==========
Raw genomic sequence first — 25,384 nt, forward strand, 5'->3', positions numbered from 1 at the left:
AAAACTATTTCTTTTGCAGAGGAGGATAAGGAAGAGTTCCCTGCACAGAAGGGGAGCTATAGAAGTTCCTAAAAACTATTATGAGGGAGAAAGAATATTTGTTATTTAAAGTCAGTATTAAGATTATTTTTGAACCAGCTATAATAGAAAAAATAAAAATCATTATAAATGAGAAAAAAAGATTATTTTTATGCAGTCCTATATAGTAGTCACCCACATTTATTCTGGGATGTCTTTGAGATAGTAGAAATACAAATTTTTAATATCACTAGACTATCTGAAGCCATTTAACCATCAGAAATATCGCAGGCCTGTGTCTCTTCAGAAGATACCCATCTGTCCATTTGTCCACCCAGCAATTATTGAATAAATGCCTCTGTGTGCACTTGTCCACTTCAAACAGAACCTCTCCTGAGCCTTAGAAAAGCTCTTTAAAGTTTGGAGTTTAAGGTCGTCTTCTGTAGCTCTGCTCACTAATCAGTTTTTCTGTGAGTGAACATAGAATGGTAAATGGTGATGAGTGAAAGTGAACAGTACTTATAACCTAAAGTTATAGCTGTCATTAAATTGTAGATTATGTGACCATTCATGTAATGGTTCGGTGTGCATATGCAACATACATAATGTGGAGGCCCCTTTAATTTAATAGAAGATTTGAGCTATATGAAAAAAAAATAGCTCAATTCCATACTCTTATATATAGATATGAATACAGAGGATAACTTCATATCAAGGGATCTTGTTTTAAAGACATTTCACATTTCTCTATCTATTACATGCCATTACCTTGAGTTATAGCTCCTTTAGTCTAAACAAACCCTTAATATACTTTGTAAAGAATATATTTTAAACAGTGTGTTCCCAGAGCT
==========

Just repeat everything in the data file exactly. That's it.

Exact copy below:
Raw genomic sequence first — 25,384 nt, forward strand, 5'->3', positions numbered from 1 at the left:
AAAACTATTTCTTTTGCAGAGGAGGATAAGGAAGAGTTCCCTGCACAGAAGGGGAGCTATAGAAGTTCCTAAAAACTATTATGAGGGAGAAAGAATATTTGTTATTTAAAGTCAGTATTAAGATTATTTTTGAACCAGCTATAATAGAAAAAATAAAAATCATTATAAATGAGAAAAAAAGATTATTTTTATGCAGTCCTATATAGTAGTCACCCACATTTATTCTGGGATGTCTTTGAGATAGTAGAAATACAAATTTTTAATATCACTAGACTATCTGAAGCCATTTAACCATCAGAAATATCGCAGGCCTGTGTCTCTTCAGAAGATACCCATCTGTCCATTTGTCCACCCAGCAATTATTGAATAAATGCCTCTGTGTGCACTTGTCCACTTCAAACAGAACCTCTCCTGAGCCTTAGAAAAGCTCTTTAAAGTTTGGAGTTTAAGGTCGTCTTCTGTAGCTCTGCTCACTAATCAGTTTTTCTGTGAGTGAACATAGAATGGTAAATGGTGATGAGTGAAAGTGAACAGTACTTATAACCTAAAGTTATAGCTGTCATTAAATTGTAGATTATGTGACCATTCATGTAATGGTTCGGTGTGCATATGCAACATACATAATGTGGAGGCCCCTTTAATTTAATAGAAGATTTGAGCTATATGAAAAAAAAATAGCTCAATTCCATACTCTTATATATAGATATGAATACAGAGGATAACTTCATATCAAGGGATCTTGTTTTAAAGACATTTCACATTTCTCTATCTATTACATGCCATTACCTTGAGTTATAGCTCCTTTAGTCTAAACAAACCCTTAATATACTTTGTAAAGAATATATTTTAAACAGTGTGTTCCCAGAGCT